I’ve always loved to photograph people in spaces. For Human Project I wanted to go to the heart of what interests me: photographing a man in a space.
Modern man has become a cog in a very complex society. We live in a society that praises individuality on the one hand and conformity on the other. A society with 6 billion people is a society standardized to meet the needs of each individual: work, leisure, transportation... In this standardized society, man himself becomes standardized, anonymous. Man is an elementary particle in the global mass.
The Zentai suit fits perfectly with this vision of man as an elementary particle. It makes any individual as uniform as possible. We stop distinguishing between faces, races and genders. I seek the greatest possible contrast between these smooth characters and the rich variety of textures, vegetable and mineral, that nature has to offer.
To begin with, the army seemed like a relevant social entity for this series. The army already has a uniform and a color. The individual is subsumed by the larger military corps. This allows me to put these characters into action in nature.
I often position myself high above these little men in brightly colored suits. They can make one think of little toy soldiers shot in a hyperrealist panorama. This leads me to reflect on the question of tradition and representation in military battles from the Middle Ages to the present day. War isn’t so present in contemporary photography after all.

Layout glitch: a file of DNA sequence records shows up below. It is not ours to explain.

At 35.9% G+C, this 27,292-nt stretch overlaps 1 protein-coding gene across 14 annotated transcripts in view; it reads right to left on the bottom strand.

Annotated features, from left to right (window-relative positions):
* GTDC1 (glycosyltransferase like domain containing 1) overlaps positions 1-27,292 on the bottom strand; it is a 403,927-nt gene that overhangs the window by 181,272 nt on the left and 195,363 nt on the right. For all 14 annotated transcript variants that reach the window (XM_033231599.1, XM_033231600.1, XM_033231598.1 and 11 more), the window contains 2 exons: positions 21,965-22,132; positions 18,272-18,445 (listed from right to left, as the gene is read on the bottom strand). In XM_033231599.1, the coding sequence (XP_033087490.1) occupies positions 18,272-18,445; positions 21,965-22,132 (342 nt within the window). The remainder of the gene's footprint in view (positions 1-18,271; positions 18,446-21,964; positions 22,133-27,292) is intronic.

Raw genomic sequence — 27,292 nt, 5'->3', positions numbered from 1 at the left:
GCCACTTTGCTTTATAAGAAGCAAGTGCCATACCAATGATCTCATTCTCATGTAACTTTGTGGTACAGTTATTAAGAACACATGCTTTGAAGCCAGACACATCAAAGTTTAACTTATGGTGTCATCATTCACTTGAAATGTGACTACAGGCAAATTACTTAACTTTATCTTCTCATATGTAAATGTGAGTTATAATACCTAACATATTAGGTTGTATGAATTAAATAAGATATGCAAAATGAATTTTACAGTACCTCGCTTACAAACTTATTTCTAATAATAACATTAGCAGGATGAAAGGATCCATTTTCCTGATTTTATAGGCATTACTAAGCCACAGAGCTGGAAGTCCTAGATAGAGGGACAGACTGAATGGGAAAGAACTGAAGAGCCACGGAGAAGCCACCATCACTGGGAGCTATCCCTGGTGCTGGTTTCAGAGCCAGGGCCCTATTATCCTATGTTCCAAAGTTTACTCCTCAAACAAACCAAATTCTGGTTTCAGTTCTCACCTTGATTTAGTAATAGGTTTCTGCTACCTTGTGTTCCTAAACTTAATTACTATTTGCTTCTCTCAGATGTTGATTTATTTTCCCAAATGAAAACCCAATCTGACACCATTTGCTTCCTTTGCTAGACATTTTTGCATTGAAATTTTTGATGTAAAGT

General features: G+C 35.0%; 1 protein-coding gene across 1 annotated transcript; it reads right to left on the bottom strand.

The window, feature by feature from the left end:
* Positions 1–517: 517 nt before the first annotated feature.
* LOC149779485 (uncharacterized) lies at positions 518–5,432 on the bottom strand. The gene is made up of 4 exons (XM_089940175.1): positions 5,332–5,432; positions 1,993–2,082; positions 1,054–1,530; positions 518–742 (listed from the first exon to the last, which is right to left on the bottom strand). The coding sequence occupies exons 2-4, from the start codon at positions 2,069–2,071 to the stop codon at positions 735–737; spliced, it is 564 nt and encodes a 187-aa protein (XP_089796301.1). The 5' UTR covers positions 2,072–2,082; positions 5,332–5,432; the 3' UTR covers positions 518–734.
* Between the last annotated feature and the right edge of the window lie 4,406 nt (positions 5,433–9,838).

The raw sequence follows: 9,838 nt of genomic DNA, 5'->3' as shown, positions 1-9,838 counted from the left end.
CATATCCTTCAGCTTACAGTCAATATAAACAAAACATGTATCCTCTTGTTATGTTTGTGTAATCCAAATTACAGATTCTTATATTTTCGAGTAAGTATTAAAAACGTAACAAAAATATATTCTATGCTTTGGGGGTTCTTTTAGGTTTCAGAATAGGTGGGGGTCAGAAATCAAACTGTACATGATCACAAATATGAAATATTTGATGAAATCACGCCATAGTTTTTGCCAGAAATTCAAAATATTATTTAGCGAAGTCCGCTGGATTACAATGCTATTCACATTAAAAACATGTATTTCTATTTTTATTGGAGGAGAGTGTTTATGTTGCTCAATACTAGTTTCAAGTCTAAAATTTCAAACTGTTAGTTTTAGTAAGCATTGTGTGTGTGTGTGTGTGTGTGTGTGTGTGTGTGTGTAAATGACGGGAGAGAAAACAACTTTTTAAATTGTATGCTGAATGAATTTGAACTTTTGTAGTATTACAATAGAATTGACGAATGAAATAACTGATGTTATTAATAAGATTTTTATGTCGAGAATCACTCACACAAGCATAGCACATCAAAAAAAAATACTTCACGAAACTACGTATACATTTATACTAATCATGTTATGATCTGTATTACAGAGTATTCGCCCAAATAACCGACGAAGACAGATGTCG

Soon another approach occurred to me: contemporary mass tourism. I had always sought to show this smooth man against a background as rich and complex as nature, and tourism seemed like an obvious answer. So I went in search of these emblematic places where modern men move about by the thousands. The power of this approach is considerable. We identify ourselves among these small characters.
This is a work in progress that I continue to reflect on and research.
This series was born from my desire to produce work that would be more timeless and personal than my commercial work. And also from a selfish desire to work for my own sake, developing my skills in staging and post-production.
The preparation for this kind of work is not so different from a commercial photo shoot, except for the budget. I think about the places where I could go, the mountains, the sea. Then when we get there I go for walk while keeping in mind the different scenarios, until one place stands out from the others.
What’s interesting is that I work completely alone on this project. I play every part.
Jean-Yves Lemoigne has worked as a commercial photographer since 2004. The recipient of several awards and a contributor to agencies and magazines across the world, Lemoigne’s work has been exhibited at the Louvre’s Musée de la Publicité et des Arts Décoratifs and the Palais de Tokyo.